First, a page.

John William WOOD (1822–1870)
His wife Mrs Frances WOOD, née Margetts (1820/1–1867)
St Giles section: Row 20, Grave F43

John William Wood



[The inscription on the top part
of this headstone is
completely worn away,
but it probably reads:




WHO DIED JULY 11, 1870






John William Wood was born in Stratford-upon-Avon in 1822 and baptised at Holy Trinity Church there in July. He was the son of William Wood and his wife Martha. John became a confectioner like his father, and by 1843 he had set up business in Oxford and was living at St Paul’s Terrace in the Walton Street area.

Frances Margetts was born in Oxford in 1820/1 and baptised at St Michael’s Church on 14 January 1821. She was the daughter of John Margetts, a victualler, and his wife Frances, and in 1819 her older brother Frederick Robert Margetts had also been baptised at that church. By 1830 the Margetts family had moved to the Red Lion at 139 High Street in All Saints’ parish, where her father was the publican. Frances’s four younger brothers were thus baptised at All Saints’ Church: George (1825), Henry Frank (1829), John (1830), and James Frederick (1833). By 1839 Frances’s father was dead and the Red Lion was being run by her mother. In 1840 in Bath, her mother Mrs Frances Margetts married her second husband Joseph Harrison; but he died at the age of 69 near the beginning of 1841, and so that year’s census shows just Frances Margetts and her mother Mrs Frances Harrison living over the pub, with one servant. By 1843 Frances Margetts was living in St Paul’s Terrace, in the same group of houses as her future husband.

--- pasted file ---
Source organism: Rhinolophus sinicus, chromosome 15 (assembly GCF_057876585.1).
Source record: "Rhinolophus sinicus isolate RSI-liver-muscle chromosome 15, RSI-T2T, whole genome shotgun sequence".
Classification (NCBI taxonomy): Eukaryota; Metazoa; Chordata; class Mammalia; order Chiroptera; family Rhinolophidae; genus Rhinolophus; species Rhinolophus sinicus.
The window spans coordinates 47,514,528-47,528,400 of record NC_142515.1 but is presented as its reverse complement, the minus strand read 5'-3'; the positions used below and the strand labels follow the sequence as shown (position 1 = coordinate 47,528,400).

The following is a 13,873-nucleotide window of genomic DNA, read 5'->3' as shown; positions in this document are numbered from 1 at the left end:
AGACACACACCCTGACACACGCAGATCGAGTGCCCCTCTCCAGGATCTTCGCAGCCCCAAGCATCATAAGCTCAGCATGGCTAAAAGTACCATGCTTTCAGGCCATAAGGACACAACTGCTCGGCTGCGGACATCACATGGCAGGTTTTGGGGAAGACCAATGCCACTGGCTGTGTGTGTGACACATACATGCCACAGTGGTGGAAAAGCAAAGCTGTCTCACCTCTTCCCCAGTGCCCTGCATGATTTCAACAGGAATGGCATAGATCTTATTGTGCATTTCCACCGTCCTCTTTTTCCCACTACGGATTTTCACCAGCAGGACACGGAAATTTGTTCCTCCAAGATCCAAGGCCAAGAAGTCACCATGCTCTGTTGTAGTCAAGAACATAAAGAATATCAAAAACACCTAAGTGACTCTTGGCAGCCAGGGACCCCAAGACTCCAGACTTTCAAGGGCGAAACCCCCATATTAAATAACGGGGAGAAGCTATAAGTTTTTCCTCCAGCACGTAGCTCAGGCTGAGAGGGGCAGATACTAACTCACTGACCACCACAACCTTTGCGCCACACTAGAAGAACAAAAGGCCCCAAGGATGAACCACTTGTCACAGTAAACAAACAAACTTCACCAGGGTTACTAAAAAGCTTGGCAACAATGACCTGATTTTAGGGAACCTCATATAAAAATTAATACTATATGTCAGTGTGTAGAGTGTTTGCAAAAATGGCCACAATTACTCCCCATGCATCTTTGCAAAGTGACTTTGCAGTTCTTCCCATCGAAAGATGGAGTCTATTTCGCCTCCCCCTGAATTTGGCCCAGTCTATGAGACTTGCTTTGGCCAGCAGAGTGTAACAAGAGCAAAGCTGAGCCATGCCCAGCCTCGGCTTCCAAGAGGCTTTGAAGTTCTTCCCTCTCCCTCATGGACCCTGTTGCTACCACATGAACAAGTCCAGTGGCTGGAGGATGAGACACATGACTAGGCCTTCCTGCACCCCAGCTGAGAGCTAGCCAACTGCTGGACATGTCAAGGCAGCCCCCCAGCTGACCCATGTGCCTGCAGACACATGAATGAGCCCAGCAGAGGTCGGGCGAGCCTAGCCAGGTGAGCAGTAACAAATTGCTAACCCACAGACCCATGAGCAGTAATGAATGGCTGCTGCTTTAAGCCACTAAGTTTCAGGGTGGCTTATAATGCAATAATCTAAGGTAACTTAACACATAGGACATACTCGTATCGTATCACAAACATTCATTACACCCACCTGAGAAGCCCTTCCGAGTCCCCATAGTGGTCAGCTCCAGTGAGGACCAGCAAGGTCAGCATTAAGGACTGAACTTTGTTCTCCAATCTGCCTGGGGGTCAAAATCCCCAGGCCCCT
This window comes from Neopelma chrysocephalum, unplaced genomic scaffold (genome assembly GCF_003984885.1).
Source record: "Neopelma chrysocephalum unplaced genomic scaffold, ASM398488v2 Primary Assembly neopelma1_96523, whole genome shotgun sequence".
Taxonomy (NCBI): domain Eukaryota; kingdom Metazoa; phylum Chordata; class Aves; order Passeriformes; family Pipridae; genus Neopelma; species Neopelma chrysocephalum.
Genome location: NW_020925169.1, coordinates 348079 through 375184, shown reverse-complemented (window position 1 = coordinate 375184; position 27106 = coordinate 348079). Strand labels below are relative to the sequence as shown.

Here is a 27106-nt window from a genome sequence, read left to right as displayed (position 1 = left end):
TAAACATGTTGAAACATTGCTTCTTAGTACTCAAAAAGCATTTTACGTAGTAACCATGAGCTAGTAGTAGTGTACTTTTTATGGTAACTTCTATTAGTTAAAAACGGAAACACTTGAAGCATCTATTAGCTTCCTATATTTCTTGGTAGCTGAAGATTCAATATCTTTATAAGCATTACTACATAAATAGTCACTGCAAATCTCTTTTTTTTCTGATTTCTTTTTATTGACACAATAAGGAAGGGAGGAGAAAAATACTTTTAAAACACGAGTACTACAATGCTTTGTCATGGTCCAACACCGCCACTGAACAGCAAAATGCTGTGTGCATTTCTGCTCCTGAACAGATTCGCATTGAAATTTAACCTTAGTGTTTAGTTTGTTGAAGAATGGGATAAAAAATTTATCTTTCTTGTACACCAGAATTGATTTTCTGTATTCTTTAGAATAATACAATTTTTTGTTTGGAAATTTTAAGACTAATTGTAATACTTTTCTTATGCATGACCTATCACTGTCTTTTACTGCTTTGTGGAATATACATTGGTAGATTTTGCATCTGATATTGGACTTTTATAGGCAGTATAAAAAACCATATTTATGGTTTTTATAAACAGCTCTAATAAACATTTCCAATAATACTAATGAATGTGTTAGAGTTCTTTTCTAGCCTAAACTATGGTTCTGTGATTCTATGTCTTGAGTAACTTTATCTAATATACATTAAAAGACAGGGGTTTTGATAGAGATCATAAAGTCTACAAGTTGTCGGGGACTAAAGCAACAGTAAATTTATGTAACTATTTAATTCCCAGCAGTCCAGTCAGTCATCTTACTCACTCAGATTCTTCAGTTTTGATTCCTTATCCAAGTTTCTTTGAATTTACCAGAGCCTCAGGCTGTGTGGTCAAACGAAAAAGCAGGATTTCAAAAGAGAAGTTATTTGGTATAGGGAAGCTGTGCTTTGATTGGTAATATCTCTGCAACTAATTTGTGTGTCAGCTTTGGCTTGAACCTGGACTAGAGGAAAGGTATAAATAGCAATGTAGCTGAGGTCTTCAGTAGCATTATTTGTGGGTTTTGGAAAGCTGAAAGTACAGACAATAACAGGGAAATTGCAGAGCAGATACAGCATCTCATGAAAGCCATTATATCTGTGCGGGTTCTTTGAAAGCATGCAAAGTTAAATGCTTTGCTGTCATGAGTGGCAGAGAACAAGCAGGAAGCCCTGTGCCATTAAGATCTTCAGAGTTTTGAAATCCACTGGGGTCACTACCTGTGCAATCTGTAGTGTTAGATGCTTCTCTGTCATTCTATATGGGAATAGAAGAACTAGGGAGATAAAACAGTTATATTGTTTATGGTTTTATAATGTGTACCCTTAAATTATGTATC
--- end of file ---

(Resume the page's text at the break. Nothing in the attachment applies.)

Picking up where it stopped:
On 10 April 1843 at St Paul’s Church, Oxford, John William Wood married Frances Margetts, and they had the following children:

  • Catherine Amelia Wood (born at St Paul’s Terrace, Oxford in 1843 and baptised at St Paul’s Church on 8 October)
  • William Sprostom (or Sproston) Wood (born at the High Street, Oxford in 1844/5 and baptised at All Saints’ Church on 28 January 1845)
  • Fanny Sophia Wood (born at New Inn Hall Street, Oxford in 1846 and baptised at St Peter-le-Bailey Church on 13 September)
  • John Margetts Wood (born at Pembroke Street in 1848 and baptised at St Ebbe’s Church on 18 May); died aged 11 weeks and buried in its churchyard on 4 July)